Translating Climate Change into Marshallese

by Phoebe Shum

How do you effectively communicate the impending threat of climate change to those who don’t even understand the concept due to lexical gaps? Peter Rudiak-Gould, currently an assistant Anthropology professor at University of Toronto, explains how much meaning is lost through translation between scholars to citizens, English to other languages, and even citizens to scholars when discussing climate change issues (2012). Rudiak-Gould spent almost two years in the Republic of the Marshall Islands researching local opinions on climate change. The Marshall Islands is especially endangered by rising sea levels, and information about the dangers have been relayed through various forms of media and government organizations, informing them that the 60,000 citizens will probably need to relocate in 80 years. However, since the word for ‘climate’ in Marshallese also refers to the environment and universe, citizens attribute climate change as a result of anything from solar eclipses to accelerating time. This has resulted in the Marshallese blaming everything on this omnipotent concept of climate change whenever something out of the ordinary happens. Continue reading

Who Cares About Climate Change in Wales?

by Phoebe Shum

Getting people to do something about climate change can be a tough feat. Eleri Evans, PhD candidate at Swansea University UK, explores how a community arts program was designed with the hopes of involving more people in taking action against climate change in Wales (Evans 2014). She elaborates on theories of critical realism and how our actions are affected by the way we think. She introduces the theory of internal conversation and explains how people actively converse with themselves to define their values and actions. To demonstrate her point, she focuses on a particular community arts project organized by Awel Aman Tawe (AAT), a community wind farm project in Southern Wales. AAT, founded in 2000, is a renewable energy activist group that has faced both success and hostility from their community. Their aim in developing an arts program was to engage people on a deeper, personal level with climate change and initiate change-oriented intervention. The program features film, drama, poetry, and a project named “Postcards from the Future,” in which people submit original images of what a climate-changed world would look like. Competitions like their bilingual climate change poetry competition received over 700 received entries worldwide. The arts program was successful in providing the community with a platform to bring the community together and initiate change. Continue reading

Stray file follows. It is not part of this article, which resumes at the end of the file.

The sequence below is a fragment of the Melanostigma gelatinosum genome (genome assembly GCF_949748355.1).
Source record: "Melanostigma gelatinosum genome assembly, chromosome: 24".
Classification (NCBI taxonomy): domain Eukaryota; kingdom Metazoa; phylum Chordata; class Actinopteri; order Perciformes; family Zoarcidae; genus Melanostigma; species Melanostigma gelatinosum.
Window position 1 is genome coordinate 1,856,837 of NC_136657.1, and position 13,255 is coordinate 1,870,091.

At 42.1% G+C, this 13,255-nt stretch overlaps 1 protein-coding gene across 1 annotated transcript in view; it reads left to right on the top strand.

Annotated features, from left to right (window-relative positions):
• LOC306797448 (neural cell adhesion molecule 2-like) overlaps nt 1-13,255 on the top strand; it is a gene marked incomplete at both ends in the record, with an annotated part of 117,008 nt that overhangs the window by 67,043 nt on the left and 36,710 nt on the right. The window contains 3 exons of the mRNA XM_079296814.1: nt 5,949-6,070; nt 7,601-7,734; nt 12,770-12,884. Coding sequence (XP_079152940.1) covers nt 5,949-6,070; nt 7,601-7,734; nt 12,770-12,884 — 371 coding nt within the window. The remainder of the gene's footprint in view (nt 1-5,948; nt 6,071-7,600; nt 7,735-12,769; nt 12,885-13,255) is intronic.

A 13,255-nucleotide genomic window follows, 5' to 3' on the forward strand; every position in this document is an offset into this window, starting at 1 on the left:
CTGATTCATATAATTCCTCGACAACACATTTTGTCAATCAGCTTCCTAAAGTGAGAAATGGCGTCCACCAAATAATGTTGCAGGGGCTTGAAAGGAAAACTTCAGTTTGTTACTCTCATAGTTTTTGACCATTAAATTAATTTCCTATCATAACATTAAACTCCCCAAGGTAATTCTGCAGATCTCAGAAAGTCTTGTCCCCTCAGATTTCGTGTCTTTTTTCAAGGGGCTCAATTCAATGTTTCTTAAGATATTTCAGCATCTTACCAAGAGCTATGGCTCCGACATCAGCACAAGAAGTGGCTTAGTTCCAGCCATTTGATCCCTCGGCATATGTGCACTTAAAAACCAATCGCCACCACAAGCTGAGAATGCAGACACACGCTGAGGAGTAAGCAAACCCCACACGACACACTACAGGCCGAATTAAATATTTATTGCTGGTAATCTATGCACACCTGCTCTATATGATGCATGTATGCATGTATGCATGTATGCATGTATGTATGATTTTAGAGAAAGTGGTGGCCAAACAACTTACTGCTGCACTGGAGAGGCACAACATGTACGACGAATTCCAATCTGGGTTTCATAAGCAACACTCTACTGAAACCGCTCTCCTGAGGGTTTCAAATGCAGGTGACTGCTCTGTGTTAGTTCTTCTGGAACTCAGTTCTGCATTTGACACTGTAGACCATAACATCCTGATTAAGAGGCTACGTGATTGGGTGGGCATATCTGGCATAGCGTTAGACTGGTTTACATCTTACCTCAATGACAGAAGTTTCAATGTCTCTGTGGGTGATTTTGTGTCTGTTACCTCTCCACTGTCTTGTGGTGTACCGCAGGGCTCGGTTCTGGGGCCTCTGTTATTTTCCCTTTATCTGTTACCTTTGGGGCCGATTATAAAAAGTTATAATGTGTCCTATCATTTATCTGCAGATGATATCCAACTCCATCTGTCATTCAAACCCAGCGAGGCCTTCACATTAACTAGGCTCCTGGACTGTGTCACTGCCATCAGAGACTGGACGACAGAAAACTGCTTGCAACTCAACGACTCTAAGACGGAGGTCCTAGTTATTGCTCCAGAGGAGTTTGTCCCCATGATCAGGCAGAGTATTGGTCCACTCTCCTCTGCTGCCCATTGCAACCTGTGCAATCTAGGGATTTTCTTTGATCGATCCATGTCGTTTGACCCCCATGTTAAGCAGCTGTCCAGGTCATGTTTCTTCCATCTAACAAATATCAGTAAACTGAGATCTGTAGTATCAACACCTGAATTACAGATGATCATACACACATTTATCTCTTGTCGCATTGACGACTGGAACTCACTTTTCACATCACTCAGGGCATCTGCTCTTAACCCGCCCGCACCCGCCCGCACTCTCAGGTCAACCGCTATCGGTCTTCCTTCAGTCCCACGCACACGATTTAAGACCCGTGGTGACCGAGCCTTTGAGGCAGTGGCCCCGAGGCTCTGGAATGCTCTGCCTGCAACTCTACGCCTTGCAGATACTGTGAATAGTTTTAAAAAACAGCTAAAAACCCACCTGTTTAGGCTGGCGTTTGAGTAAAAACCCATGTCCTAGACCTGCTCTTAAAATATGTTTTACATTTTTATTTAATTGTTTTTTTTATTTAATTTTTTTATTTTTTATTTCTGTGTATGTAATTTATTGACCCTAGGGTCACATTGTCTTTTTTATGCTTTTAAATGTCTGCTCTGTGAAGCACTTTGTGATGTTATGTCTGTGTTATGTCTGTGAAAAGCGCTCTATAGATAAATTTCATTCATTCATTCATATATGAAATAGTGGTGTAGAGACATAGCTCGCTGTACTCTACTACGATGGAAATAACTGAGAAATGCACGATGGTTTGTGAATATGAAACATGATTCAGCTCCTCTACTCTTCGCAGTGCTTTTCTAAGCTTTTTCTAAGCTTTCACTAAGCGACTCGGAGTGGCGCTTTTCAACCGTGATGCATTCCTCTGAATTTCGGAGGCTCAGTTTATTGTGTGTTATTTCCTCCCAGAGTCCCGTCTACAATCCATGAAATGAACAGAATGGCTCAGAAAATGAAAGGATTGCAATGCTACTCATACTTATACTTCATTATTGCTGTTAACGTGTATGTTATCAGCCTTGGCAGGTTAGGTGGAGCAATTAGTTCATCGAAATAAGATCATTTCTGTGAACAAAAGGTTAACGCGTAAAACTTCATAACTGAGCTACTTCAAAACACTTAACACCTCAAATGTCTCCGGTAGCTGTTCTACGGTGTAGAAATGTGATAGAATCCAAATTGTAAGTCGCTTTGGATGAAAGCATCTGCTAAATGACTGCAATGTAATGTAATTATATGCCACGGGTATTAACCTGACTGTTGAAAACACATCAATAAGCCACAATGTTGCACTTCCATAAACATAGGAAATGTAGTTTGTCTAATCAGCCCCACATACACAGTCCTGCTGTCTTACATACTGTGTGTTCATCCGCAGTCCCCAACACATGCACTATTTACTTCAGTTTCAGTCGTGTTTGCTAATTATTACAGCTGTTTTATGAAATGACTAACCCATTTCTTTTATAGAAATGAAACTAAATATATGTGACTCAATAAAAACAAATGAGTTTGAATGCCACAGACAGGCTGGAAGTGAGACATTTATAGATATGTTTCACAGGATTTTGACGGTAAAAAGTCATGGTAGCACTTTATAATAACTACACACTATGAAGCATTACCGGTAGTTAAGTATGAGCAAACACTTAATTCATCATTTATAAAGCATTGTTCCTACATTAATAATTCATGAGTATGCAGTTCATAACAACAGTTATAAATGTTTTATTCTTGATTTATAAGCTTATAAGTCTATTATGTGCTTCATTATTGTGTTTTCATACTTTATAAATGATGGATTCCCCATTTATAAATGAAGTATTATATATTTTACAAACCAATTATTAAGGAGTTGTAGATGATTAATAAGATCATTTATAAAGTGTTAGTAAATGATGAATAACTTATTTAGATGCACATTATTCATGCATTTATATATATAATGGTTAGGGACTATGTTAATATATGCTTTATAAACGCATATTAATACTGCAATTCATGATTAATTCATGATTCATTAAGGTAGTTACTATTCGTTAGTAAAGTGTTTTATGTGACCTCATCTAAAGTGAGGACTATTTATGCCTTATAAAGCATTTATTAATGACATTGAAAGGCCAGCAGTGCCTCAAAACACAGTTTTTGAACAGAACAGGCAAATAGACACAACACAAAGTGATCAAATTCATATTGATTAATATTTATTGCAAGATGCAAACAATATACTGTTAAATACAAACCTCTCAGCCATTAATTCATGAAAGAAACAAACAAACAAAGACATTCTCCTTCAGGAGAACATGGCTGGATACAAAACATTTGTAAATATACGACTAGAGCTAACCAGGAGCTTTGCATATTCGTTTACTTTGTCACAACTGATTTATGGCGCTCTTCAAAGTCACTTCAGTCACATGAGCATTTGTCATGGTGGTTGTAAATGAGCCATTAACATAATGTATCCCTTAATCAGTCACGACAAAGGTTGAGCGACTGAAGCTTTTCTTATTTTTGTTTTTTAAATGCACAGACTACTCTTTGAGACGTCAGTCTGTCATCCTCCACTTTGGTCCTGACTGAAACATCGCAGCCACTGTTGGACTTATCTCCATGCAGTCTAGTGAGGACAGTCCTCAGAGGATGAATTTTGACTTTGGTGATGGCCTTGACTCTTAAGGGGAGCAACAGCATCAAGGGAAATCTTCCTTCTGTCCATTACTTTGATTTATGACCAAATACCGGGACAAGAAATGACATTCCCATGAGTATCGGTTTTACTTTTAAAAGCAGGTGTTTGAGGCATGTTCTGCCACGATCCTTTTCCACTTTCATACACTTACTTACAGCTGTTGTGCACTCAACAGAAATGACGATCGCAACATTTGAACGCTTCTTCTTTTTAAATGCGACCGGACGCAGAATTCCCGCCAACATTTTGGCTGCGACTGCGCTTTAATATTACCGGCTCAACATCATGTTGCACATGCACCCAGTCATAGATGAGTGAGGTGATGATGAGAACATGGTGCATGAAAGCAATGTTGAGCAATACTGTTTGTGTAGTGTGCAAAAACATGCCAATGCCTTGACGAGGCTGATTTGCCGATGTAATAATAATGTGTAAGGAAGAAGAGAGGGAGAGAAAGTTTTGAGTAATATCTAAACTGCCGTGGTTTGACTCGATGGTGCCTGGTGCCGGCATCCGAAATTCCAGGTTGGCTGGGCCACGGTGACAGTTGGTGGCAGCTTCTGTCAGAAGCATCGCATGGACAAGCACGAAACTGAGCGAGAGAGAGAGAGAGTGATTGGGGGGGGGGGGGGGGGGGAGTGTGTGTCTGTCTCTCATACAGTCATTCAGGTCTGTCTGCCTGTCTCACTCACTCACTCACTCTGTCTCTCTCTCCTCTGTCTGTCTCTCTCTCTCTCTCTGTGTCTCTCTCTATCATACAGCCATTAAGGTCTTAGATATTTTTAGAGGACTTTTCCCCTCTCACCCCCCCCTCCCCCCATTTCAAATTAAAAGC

How Climate Change Affects Women in Ghana

by Phoebe Shum

Who knew that gender bias could exist even in a topic such as climate change?

According to the UN, women are most vulnerable to climate change due to their role in food production. After all, 70% of the world’s farmers are women, and these women produce 60-80% of the world’s food crops. Trish Glazebrook (2011), Philosophy Professor from Dalhousie University in Nova Scotia, explains how climate change particularly affects women subsistence farmers in areas of poverty. In northeast Ghana, the successful growing of crops is highly dependent on the rainy season due to the lack of irrigation technology. The rainy season is the only growing cycle per year, and when anthropogenic climate change causes extreme and abnormal weather conditions like droughts and floods, farming patterns are altered and the women are not able to provide subsistence for their families. Land degradation, desertification and soil erosion heavily affect the women, and the many people they provide for. On average, one woman can be responsible for 6 to 17 people, from children to the elderly to the sick to the handicapped. Their survival heavily depends on natural resources. Continue reading

Soy Sauce or Water? China’s Soil Contamination and Water Supply

by Phoebe Shum

For many Americans, the term “local” food usually coincides with sustainability, farmer’s markets, and everything environmental. This is not the case in modern day China. In fact, it is the very opposite. He-Guangwei, investigative reporter for The Times Weekly, explains that China’s rapid modernisation has brought about severe stress on the agricultural soil quality. The contamination in soil has brought about a myriad of other problems such as water quality degradation due to heavy metal pollution and cancer-caused deaths. In particular, Lake Tai, the third largest freshwater lake in China that supplies drinking water to more than 30 million people, has become so polluted as a result of factory run-off. The water has even been described to resemble soy sauce. It’s devastating to see that the once crystal-clear waters of Lake Tai now have the ability to turn people’s sweat into a color resembling mud. Farmers around the Lake Tai area refuse to eat the very crops they grow, fully aware that their produce is planted in cadmium, lead and mercury infused soil. The government remains unresponsive to the scale of the issue, wary of attracting negative media and international attention. Continue reading